Karlan quickly established herself as the most forceful voice on the witness panel, when she challenged Collins' assertion that the legal experts "couldn't possibly have digested" the 300-page report released Tuesday by Democrat-led House committees.
"Mr. Collins, I would like to say to you sir, that I read transcripts of every one of the witnesses that appeared in the live hearing because I would not speak about these things without reviewing the facts," she said.
"So I'm insulted by the suggestion that as a law professor I don't care about those facts."
Karlan also offered the most striking quip of the hearing, when she made a reference to Trump's youngest son, 13-year-old Barron, while pushing back on Trump's extremely broad interpretation of his powers under Article II of the Constitution.
"Contrary to what President Trump has said, Article II does not give him the power to do anything he wants. I'll just give you one example that shows you difference between him and a king, which is [that] the Constitution says there can be no titles of nobility," Karlan said.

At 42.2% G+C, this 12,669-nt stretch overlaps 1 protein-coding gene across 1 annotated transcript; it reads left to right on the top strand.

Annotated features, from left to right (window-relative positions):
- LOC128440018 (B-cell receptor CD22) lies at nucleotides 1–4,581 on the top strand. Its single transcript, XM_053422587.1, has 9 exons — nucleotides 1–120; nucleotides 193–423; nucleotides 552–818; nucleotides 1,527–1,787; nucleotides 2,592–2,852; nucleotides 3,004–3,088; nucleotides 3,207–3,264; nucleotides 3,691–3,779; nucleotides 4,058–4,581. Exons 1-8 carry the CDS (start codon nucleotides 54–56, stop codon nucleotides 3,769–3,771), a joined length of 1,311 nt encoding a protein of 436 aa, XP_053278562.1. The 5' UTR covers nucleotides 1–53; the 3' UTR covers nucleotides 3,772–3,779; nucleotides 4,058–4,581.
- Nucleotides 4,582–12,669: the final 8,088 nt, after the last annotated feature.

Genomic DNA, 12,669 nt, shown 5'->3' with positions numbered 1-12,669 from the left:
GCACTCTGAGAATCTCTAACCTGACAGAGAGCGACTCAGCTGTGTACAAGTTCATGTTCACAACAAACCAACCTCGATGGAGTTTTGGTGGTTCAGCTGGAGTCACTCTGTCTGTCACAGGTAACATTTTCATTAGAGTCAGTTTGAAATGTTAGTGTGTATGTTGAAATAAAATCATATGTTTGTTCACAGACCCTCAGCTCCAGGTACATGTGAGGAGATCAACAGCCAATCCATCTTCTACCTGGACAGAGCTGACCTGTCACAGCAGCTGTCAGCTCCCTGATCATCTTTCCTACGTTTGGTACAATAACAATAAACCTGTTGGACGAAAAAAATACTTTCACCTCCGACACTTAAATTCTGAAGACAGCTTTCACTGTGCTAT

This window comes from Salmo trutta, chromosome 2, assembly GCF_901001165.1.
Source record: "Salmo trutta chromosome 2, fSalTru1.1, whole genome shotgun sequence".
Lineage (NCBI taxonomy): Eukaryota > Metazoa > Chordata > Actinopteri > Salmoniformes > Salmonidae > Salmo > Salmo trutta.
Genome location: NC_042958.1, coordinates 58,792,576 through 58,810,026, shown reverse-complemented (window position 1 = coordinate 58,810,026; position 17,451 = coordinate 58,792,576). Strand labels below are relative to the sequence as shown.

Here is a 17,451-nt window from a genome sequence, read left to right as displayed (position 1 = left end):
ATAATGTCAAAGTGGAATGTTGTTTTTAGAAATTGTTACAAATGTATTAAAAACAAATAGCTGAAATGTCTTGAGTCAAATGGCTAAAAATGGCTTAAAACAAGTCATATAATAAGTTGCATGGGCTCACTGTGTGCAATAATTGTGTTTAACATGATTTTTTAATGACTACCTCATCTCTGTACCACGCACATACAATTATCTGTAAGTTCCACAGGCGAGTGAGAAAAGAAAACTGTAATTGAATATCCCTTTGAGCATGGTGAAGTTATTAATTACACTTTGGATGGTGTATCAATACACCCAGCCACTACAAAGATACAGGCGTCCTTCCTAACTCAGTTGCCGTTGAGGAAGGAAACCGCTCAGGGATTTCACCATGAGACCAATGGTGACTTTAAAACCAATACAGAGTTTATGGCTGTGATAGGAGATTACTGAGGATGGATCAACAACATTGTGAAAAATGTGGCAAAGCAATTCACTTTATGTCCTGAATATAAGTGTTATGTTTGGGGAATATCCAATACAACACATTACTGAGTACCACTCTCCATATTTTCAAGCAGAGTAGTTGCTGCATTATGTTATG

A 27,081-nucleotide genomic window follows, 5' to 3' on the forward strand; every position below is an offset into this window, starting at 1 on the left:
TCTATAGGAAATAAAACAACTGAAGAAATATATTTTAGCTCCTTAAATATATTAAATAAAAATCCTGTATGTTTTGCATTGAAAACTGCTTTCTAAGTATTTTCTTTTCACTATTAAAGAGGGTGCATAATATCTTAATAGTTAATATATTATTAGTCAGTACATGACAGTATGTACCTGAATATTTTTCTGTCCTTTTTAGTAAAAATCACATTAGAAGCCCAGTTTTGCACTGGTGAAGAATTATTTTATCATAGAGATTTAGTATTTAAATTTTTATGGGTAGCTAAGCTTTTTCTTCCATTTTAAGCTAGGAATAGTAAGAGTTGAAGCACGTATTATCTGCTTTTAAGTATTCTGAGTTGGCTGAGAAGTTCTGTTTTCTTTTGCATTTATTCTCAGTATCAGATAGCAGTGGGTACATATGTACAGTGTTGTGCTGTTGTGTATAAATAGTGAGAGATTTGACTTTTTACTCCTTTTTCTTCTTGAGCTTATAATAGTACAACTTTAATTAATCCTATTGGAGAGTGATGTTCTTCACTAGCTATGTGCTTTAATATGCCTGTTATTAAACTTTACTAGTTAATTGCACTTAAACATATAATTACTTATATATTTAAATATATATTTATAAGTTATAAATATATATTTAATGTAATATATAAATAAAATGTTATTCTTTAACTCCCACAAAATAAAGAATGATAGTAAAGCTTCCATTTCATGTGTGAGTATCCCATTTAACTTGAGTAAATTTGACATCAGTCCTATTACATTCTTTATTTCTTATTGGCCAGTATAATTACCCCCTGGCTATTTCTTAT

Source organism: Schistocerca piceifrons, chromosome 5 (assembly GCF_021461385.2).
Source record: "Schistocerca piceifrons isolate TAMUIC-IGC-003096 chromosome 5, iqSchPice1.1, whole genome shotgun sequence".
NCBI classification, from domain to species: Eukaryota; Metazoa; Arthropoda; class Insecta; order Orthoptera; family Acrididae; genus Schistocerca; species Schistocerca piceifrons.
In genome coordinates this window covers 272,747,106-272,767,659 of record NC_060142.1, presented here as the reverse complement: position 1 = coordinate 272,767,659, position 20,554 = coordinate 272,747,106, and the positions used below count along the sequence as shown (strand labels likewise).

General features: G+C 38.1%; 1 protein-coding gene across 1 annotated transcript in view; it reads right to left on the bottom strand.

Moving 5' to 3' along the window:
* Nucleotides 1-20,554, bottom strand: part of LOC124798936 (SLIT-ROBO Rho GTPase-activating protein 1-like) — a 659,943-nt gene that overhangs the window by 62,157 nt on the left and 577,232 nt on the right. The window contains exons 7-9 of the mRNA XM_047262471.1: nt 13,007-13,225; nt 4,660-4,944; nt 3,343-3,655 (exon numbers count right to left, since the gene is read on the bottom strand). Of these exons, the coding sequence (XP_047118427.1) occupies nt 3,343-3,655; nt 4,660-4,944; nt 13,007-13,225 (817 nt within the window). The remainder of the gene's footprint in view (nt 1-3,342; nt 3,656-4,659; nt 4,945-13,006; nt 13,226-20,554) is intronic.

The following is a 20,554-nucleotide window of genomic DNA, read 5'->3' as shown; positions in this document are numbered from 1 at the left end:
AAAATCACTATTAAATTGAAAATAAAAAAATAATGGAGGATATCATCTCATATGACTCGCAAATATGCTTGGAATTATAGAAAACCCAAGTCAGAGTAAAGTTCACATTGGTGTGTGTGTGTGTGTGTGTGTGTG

"So while the president can name his son Barron, he can't make him a baron," she added, earning a chuckle from the room.
The line was immediately condemned by Trump's Republican allies as "disgusting" and "unhinged" — and even garnered a rare, stinging response from first lady Melania Trump.
Karlan "should be ashamed of your very angry and obviously biased public pandering, and using a child to do it," the first lady tweeted.
Late in the hearing, Karlan apologized. "It was wrong of me to do that. i wish the president would apologize, obviously, for the things that he's done," she said, but "I regret having said that."